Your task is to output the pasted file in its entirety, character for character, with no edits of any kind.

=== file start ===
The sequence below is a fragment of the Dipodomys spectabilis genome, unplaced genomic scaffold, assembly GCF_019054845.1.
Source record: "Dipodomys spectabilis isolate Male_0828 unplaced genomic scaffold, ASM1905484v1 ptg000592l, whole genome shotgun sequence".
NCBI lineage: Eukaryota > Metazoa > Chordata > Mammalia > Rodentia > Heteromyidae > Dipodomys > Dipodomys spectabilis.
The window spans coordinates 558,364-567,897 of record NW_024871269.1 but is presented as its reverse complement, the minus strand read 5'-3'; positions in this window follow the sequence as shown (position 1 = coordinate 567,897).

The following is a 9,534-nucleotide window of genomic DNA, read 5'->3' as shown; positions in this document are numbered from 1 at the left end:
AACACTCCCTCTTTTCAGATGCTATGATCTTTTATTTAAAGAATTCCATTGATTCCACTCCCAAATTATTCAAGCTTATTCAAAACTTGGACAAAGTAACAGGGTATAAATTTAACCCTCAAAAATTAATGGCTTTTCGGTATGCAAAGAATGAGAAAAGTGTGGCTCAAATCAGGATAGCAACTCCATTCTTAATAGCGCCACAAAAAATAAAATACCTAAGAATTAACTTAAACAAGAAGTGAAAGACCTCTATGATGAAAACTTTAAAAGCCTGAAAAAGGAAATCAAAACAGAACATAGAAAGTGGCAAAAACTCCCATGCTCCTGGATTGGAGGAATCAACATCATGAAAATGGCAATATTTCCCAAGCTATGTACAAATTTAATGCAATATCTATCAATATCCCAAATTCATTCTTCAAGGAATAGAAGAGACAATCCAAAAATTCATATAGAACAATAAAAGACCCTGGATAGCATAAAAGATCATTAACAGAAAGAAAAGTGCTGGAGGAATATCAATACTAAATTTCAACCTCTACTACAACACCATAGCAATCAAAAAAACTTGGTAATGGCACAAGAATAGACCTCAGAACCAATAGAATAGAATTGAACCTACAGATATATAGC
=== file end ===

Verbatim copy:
The sequence below is a fragment of the Dipodomys spectabilis genome, unplaced genomic scaffold, assembly GCF_019054845.1.
Source record: "Dipodomys spectabilis isolate Male_0828 unplaced genomic scaffold, ASM1905484v1 ptg000592l, whole genome shotgun sequence".
NCBI lineage: Eukaryota > Metazoa > Chordata > Mammalia > Rodentia > Heteromyidae > Dipodomys > Dipodomys spectabilis.
The window spans coordinates 558,364-567,897 of record NW_024871269.1 but is presented as its reverse complement, the minus strand read 5'-3'; positions in this window follow the sequence as shown (position 1 = coordinate 567,897).

The following is a 9,534-nucleotide window of genomic DNA, read 5'->3' as shown; positions in this document are numbered from 1 at the left end:
AACACTCCCTCTTTTCAGATGCTATGATCTTTTATTTAAAGAATTCCATTGATTCCACTCCCAAATTATTCAAGCTTATTCAAAACTTGGACAAAGTAACAGGGTATAAATTTAACCCTCAAAAATTAATGGCTTTTCGGTATGCAAAGAATGAGAAAAGTGTGGCTCAAATCAGGATAGCAACTCCATTCTTAATAGCGCCACAAAAAATAAAATACCTAAGAATTAACTTAAACAAGAAGTGAAAGACCTCTATGATGAAAACTTTAAAAGCCTGAAAAAGGAAATCAAAACAGAACATAGAAAGTGGCAAAAACTCCCATGCTCCTGGATTGGAGGAATCAACATCATGAAAATGGCAATATTTCCCAAGCTATGTACAAATTTAATGCAATATCTATCAATATCCCAAATTCATTCTTCAAGGAATAGAAGAGACAATCCAAAAATTCATATAGAACAATAAAAGACCCTGGATAGCATAAAAGATCATTAACAGAAAGAAAAGTGCTGGAGGAATATCAATACTAAATTTCAACCTCTACTACAACACCATAGCAATCAAAAAAACTTGGTAATGGCACAAGAATAGACCTCAGAACCAATAGAATAGAATTGAACCTACAGATATATAGC